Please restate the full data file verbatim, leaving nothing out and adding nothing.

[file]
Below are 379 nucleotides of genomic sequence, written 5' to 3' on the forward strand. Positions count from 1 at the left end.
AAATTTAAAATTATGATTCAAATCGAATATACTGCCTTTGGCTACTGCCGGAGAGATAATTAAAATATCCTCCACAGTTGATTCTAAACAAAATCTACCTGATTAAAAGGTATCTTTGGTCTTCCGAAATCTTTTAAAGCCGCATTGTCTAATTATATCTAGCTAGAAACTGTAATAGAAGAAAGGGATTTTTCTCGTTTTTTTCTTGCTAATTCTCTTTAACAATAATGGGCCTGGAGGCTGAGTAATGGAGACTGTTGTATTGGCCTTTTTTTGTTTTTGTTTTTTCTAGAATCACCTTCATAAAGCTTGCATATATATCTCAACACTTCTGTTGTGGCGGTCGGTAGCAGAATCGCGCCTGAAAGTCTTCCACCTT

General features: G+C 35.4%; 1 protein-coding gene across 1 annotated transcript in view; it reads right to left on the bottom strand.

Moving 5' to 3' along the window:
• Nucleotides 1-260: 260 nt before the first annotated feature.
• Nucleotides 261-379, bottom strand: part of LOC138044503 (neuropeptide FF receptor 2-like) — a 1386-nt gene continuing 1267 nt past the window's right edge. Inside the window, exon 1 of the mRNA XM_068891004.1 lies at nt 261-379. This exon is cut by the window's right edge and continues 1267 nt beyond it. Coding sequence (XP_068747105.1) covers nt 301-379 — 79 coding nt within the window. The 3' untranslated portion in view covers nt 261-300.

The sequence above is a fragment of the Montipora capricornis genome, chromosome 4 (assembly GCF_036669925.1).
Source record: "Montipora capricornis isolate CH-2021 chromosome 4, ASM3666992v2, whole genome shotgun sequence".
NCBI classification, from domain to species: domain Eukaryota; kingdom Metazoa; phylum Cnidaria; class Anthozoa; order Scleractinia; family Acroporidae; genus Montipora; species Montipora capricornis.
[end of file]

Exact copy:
Below are 379 nucleotides of genomic sequence, written 5' to 3' on the forward strand. Positions count from 1 at the left end.
AAATTTAAAATTATGATTCAAATCGAATATACTGCCTTTGGCTACTGCCGGAGAGATAATTAAAATATCCTCCACAGTTGATTCTAAACAAAATCTACCTGATTAAAAGGTATCTTTGGTCTTCCGAAATCTTTTAAAGCCGCATTGTCTAATTATATCTAGCTAGAAACTGTAATAGAAGAAAGGGATTTTTCTCGTTTTTTTCTTGCTAATTCTCTTTAACAATAATGGGCCTGGAGGCTGAGTAATGGAGACTGTTGTATTGGCCTTTTTTTGTTTTTGTTTTTTCTAGAATCACCTTCATAAAGCTTGCATATATATCTCAACACTTCTGTTGTGGCGGTCGGTAGCAGAATCGCGCCTGAAAGTCTTCCACCTT

General features: G+C 35.4%; 1 protein-coding gene across 1 annotated transcript in view; it reads right to left on the bottom strand.

Moving 5' to 3' along the window:
• Nucleotides 1-260: 260 nt before the first annotated feature.
• Nucleotides 261-379, bottom strand: part of LOC138044503 (neuropeptide FF receptor 2-like) — a 1386-nt gene continuing 1267 nt past the window's right edge. Inside the window, exon 1 of the mRNA XM_068891004.1 lies at nt 261-379. This exon is cut by the window's right edge and continues 1267 nt beyond it. Coding sequence (XP_068747105.1) covers nt 301-379 — 79 coding nt within the window. The 3' untranslated portion in view covers nt 261-300.

The sequence above is a fragment of the Montipora capricornis genome, chromosome 4 (assembly GCF_036669925.1).
Source record: "Montipora capricornis isolate CH-2021 chromosome 4, ASM3666992v2, whole genome shotgun sequence".
NCBI classification, from domain to species: domain Eukaryota; kingdom Metazoa; phylum Cnidaria; class Anthozoa; order Scleractinia; family Acroporidae; genus Montipora; species Montipora capricornis.